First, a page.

After living and practicing medicine for many years in Fortuna, California, Jack Dr. Bellah, M.D., now spends most of his time on the Mendocino Coast performing orthopedic surgeries, including the minimally invasive anterior approach hip replacement. (See what patient Karen Reynolds says about the new surgery).
Dr. Bellah and wife, Pam, fell in love with the Mendocino Coast more than 20 years ago when they attended their first WineSong!, the Hospital Foundation’s annual fundraiser, and have returned every year since.
As the newest member of the hospital medical staff, the goal of the Stanford University Medical Center-trained orthopedic surgeon is to bring his 22 years experience to Coast Hospital so fewer locals have to drive over the hill to Santa Rosa and the Bay Area for care.
Since Dr. Bellah accepts all types of insurance, his local practice is already on a rapid growth path. He arrives on Monday mornings, sees outpatients three days a week, performs surgeries two days and then sees all his post-operation patients before leaving the next Monday for Fortuna. Three weeks later, he returns.
In a typical year, Dr. Bellah performs about 75 joint replacement surgeries and 250 total procedures. During one recent day at Coast Hospital, he performed three major cases: full and partial knee replacements and a hip replacement. “It was the first time the hospital had three such major cases done in day week,” CEO Ray Hino noted.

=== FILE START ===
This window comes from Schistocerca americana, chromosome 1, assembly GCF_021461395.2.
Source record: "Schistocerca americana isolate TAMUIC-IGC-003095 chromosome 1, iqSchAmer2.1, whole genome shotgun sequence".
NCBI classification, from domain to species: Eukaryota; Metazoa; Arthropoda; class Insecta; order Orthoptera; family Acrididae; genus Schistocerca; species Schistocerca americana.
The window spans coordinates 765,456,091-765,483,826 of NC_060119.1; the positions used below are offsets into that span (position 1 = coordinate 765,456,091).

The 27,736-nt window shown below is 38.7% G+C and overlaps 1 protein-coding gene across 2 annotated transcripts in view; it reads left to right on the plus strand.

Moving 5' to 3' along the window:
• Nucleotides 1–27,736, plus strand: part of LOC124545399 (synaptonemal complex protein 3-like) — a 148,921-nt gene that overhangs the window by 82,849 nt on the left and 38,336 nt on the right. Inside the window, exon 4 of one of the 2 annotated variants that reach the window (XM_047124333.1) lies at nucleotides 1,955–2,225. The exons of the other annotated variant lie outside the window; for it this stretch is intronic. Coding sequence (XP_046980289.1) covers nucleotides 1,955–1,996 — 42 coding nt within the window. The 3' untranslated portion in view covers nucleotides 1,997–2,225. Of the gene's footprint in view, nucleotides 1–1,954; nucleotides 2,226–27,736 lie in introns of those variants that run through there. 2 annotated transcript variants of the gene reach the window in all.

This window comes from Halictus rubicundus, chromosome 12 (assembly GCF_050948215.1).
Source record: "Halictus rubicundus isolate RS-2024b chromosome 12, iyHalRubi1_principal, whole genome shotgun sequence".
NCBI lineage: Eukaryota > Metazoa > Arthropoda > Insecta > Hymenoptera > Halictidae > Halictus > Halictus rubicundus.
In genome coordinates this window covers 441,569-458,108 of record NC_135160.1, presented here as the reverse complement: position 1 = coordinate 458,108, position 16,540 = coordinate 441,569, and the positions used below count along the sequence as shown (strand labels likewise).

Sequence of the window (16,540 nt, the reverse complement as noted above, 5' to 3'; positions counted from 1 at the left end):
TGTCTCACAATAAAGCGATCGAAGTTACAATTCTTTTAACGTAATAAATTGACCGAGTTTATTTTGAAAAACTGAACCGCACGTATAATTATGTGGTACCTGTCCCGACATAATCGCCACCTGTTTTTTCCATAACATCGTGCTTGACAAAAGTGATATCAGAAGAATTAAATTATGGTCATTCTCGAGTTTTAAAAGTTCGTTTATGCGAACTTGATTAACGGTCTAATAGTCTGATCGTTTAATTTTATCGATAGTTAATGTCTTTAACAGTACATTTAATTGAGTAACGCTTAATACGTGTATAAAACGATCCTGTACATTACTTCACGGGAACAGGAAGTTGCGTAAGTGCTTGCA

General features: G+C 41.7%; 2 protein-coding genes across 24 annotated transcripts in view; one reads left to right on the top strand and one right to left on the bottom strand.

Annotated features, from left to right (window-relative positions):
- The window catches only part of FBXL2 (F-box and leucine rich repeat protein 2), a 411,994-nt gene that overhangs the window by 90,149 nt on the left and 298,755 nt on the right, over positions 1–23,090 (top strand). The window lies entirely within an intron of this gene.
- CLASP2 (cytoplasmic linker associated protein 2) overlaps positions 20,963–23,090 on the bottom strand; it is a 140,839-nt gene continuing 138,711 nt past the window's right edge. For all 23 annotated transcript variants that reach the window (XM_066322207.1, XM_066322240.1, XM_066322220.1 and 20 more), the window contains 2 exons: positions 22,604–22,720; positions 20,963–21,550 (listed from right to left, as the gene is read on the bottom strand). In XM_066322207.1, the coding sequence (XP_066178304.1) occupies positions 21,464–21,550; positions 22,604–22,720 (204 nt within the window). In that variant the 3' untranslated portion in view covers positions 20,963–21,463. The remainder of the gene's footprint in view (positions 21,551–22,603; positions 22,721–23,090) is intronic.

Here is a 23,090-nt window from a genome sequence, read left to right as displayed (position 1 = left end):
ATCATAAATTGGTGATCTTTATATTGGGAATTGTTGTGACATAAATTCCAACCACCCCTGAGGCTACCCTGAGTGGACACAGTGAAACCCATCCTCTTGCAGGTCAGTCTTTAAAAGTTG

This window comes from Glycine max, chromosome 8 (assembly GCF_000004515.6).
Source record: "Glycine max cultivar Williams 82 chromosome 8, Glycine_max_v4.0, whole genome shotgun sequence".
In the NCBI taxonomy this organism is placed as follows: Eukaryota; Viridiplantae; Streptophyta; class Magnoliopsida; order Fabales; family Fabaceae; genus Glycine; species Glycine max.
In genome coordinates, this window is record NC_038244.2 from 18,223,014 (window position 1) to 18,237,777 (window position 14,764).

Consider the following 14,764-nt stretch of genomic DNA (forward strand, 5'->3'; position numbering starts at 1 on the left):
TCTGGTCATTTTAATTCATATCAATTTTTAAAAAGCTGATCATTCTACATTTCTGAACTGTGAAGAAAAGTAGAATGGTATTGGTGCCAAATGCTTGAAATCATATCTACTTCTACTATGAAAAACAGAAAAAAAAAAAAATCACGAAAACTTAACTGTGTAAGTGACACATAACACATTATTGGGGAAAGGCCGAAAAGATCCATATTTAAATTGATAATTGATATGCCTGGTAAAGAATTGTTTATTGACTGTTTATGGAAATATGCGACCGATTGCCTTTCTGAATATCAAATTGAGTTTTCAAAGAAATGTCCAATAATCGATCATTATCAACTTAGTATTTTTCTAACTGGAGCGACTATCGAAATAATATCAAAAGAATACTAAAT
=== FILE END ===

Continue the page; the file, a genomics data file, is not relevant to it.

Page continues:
“Coast Hospital is a great place to be,” said Dr. Bellah, during a short break between surgeries. “The people here are friendly, supportive and competent. It’s been a wonderful environment for me and my patients.”
As a board-certified general orthopedic surgeon, he is trained and qualified to perform any type of orthopedic surgery, but focuses primarily on arthroscopic procedures on shoulders and knees and full and partial knee and hip replacements. He also performs hand surgery and repairs fractures.
“There are a diminishing number of orthopaedic residents interested in becoming generalists,” Dr. Bellah explained. “Now days, orthopaedists want to specialize, which means that to cover the same types of surgeries a generalist handles you’ll need to employ three or four specialists in a number of fields.”
When he is not seeing patients, performing surgeries or studying the latest medical journals, Dr. Bellah, 53, says he bikes, runs and reads novels (a couple of pages a night before dropping off to sleep). On vacations, you are likely to find the Bellahs in Nepal. But the trips are more for philanthropy than fun.
Wife Pam, a retired nurse, created and operates a foundation she established to fund a school in Nepal for young adults. She used private donations to build the school and continues to support it without government grants. She not only loves the people of Nepal, she also loves the country, completing a 110-day walk from west to east to celebrate her 40th birthday. The Bellahs have made more than 20 treks to Nepal the past two decades.
Asked if he has any interest in scaling Mt. Everest, Dr. Bellah smiled and said, “My medical practice is challenging and rewarding enough.”